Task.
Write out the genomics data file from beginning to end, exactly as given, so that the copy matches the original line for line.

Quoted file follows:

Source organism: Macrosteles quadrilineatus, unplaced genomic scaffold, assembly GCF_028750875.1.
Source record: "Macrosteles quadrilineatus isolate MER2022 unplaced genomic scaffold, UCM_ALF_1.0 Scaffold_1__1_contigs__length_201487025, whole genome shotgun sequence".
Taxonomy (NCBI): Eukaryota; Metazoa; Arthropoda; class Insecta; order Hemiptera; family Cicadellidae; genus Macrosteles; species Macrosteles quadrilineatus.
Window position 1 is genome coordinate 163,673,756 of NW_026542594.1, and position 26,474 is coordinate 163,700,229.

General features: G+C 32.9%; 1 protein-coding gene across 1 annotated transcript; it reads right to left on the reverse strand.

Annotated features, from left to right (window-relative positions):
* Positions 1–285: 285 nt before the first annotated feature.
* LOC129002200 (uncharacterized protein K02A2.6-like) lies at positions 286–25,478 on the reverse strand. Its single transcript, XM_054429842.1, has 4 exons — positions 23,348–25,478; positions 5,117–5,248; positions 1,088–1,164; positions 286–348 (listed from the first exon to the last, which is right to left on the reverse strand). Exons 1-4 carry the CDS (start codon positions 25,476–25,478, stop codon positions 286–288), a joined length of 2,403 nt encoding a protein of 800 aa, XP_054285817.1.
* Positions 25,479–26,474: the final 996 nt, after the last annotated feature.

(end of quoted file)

Source organism: Macrosteles quadrilineatus, unplaced genomic scaffold, assembly GCF_028750875.1.
Source record: "Macrosteles quadrilineatus isolate MER2022 unplaced genomic scaffold, UCM_ALF_1.0 Scaffold_1__1_contigs__length_201487025, whole genome shotgun sequence".
Taxonomy (NCBI): Eukaryota; Metazoa; Arthropoda; class Insecta; order Hemiptera; family Cicadellidae; genus Macrosteles; species Macrosteles quadrilineatus.
Window position 1 is genome coordinate 163,673,756 of NW_026542594.1, and position 26,474 is coordinate 163,700,229.

General features: G+C 32.9%; 1 protein-coding gene across 1 annotated transcript; it reads right to left on the reverse strand.

Annotated features, from left to right (window-relative positions):
* Positions 1–285: 285 nt before the first annotated feature.
* LOC129002200 (uncharacterized protein K02A2.6-like) lies at positions 286–25,478 on the reverse strand. Its single transcript, XM_054429842.1, has 4 exons — positions 23,348–25,478; positions 5,117–5,248; positions 1,088–1,164; positions 286–348 (listed from the first exon to the last, which is right to left on the reverse strand). Exons 1-4 carry the CDS (start codon positions 25,476–25,478, stop codon positions 286–288), a joined length of 2,403 nt encoding a protein of 800 aa, XP_054285817.1.
* Positions 25,479–26,474: the final 996 nt, after the last annotated feature.